It’s approximately 6:30 AM. I’m half asleep, in a cold sweat on my Great Aunt’s relatively uncomfortable Duncan Phyfe sofa. The kid is in his bassinet finally asleep.
I was dreaming I was pregnant again. Before my sleep deprived brain can even process the terror that grips my heart, Tilghman jams his panting jowls in my face.
Things become a little less hazy. Last night Chris mentioned Tilghman was suffering from some intestinal distress. I bolt from prone position. I beg him to be patient. I’m racing down the basement stairs with him. My feet are bare.
And that’s when I feel it. . .Cold, wet, slimy cat vomit!!! All over my shoeless left foot. I mentally form a litany of curse words. Demonstrating commendable self-restraint, I keep them from actually escaping my mouth. Shitfuckdamnmotherfucker.
I’m standing at the threshold of my exterior basement door marveling at the colon explosion Satan’s Lap Hound is producing in our tiny concrete yard and wiping cat vomit off my foot when I hear Bill.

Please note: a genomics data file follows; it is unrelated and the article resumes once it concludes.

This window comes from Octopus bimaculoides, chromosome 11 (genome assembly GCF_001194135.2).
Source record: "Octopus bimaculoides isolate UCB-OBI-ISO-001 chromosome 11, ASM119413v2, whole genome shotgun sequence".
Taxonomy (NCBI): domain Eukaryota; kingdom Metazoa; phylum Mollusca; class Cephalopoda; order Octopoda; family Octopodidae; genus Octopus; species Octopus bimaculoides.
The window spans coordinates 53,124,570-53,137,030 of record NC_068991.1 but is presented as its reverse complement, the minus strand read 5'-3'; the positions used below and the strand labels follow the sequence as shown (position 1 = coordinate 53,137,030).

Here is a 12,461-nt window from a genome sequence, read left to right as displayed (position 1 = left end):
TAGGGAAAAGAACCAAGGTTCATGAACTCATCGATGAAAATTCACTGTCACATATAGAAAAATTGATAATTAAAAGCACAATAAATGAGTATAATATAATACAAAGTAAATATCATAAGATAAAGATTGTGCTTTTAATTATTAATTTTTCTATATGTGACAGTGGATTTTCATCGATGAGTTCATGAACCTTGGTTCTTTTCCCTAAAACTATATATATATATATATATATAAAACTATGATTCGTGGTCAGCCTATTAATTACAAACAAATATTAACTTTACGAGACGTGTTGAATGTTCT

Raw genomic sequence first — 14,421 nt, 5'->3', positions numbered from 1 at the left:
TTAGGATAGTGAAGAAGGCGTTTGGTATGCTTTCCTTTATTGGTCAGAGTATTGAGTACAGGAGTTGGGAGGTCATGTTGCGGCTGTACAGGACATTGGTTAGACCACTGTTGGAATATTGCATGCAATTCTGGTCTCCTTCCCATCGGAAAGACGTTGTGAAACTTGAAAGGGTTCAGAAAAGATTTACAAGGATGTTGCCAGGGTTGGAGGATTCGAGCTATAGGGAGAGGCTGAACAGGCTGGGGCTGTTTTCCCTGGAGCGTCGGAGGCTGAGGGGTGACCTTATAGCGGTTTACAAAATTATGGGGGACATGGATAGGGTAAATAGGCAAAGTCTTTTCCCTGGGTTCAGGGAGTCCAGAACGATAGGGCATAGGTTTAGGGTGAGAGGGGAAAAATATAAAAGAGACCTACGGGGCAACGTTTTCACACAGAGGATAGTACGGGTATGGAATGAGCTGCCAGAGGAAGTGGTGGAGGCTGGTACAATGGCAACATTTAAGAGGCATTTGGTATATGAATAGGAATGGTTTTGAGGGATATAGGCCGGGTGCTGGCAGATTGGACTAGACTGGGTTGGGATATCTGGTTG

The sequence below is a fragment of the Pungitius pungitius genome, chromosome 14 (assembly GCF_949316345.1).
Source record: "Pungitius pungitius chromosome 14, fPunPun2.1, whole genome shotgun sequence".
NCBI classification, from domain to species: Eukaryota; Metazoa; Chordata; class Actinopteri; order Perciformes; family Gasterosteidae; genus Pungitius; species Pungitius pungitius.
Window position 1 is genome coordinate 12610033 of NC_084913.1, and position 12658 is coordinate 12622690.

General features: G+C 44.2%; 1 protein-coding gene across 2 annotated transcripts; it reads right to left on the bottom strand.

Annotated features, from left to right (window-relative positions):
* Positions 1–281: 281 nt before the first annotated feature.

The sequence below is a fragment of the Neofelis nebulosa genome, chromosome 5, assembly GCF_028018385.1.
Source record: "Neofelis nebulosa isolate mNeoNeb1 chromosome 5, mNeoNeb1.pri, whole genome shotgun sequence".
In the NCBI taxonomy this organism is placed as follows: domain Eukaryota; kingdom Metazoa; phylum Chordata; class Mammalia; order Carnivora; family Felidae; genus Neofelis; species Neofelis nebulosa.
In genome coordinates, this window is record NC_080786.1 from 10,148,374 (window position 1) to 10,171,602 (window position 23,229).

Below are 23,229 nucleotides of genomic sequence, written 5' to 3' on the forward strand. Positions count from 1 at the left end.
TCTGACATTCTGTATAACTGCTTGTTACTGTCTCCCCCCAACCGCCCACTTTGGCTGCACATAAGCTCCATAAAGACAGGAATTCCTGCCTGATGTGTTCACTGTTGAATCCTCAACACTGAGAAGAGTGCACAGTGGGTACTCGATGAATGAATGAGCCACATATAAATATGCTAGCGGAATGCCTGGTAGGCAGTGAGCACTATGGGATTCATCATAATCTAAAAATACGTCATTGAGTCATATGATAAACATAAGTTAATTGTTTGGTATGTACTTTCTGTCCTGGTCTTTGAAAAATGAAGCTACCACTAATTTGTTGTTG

Bill is our wonderful, young, smart, single neighbor. He’s sharply dressed in well fitting trousers and a lovely shirt. He looks crisp and well rested and happy. He peers down at me from his deck.
“Um Hi Deni. You are looking very (pause, pause) Asian this morning.”
“Oh Hi Bill. Yeah. It’s really just a cheap moo-moo.”
Jesus I can’t believe he has to look at me in this cheap polyester yellow extra large caftan/moo moo monstrosity. I look like Mrs. Roper. I could make a self deprecating Mrs. Roper joke. Wait. Fuck. He’s too young to even know who the hell Mrs. Roper is
“Bill,” I say in my most spirited voice, “As you can see, it’s been kinda’ a long night around here and now the dog seems to be having a colon explosion all over our yard. Lately, I seem to spend my days cleaning up all sorts of exciting excrement.”
Bill half squints at me. “Hey yeah, I’m sure you do. I really like that thing you’re wearing. Is that silk?”
Oh Bill. . .You dress so nicely. You definitely know this isn’t silk. Unless of course you need your eyes checked.
I avoid the question. “Thanks. It’s covered in vomit.”
Bill gives me a more concerned squint. “Ok, well you have a really good day, Deni.”
“Wait, it’s not my own vomit,” I exclaim perhaps just a little too loudly for the hour.
But it’s too late. The door whooshes shut.
And I’m left alone in a yard full of dog diarrhea, covered in baby and cat puke.